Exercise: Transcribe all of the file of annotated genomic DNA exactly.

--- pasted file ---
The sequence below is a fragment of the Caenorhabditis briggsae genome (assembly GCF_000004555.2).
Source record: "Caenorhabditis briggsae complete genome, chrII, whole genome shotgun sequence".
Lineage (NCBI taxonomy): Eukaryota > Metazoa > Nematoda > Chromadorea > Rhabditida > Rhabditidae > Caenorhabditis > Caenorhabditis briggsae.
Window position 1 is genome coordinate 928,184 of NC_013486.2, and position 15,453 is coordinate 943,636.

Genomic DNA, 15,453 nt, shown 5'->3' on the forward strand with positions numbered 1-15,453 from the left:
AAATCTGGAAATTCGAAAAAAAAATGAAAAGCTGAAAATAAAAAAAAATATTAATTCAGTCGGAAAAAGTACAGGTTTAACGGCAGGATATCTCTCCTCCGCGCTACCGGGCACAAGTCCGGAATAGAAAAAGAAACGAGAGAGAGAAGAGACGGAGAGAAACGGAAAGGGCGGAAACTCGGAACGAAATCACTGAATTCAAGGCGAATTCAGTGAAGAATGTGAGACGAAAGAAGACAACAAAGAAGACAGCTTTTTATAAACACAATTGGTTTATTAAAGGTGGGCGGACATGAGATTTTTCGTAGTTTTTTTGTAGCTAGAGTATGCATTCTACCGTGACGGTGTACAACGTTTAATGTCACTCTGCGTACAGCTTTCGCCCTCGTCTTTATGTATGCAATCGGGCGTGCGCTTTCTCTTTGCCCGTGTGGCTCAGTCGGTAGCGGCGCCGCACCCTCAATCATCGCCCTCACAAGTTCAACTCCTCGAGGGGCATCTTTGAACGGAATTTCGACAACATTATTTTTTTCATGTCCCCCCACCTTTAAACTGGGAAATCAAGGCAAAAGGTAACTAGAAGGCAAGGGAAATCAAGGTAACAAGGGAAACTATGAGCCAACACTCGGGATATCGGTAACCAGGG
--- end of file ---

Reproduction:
The sequence below is a fragment of the Caenorhabditis briggsae genome (assembly GCF_000004555.2).
Source record: "Caenorhabditis briggsae complete genome, chrII, whole genome shotgun sequence".
Lineage (NCBI taxonomy): Eukaryota > Metazoa > Nematoda > Chromadorea > Rhabditida > Rhabditidae > Caenorhabditis > Caenorhabditis briggsae.
Window position 1 is genome coordinate 928,184 of NC_013486.2, and position 15,453 is coordinate 943,636.

Genomic DNA, 15,453 nt, shown 5'->3' on the forward strand with positions numbered 1-15,453 from the left:
AAATCTGGAAATTCGAAAAAAAAATGAAAAGCTGAAAATAAAAAAAAATATTAATTCAGTCGGAAAAAGTACAGGTTTAACGGCAGGATATCTCTCCTCCGCGCTACCGGGCACAAGTCCGGAATAGAAAAAGAAACGAGAGAGAGAAGAGACGGAGAGAAACGGAAAGGGCGGAAACTCGGAACGAAATCACTGAATTCAAGGCGAATTCAGTGAAGAATGTGAGACGAAAGAAGACAACAAAGAAGACAGCTTTTTATAAACACAATTGGTTTATTAAAGGTGGGCGGACATGAGATTTTTCGTAGTTTTTTTGTAGCTAGAGTATGCATTCTACCGTGACGGTGTACAACGTTTAATGTCACTCTGCGTACAGCTTTCGCCCTCGTCTTTATGTATGCAATCGGGCGTGCGCTTTCTCTTTGCCCGTGTGGCTCAGTCGGTAGCGGCGCCGCACCCTCAATCATCGCCCTCACAAGTTCAACTCCTCGAGGGGCATCTTTGAACGGAATTTCGACAACATTATTTTTTTCATGTCCCCCCACCTTTAAACTGGGAAATCAAGGCAAAAGGTAACTAGAAGGCAAGGGAAATCAAGGTAACAAGGGAAACTATGAGCCAACACTCGGGATATCGGTAACCAGGG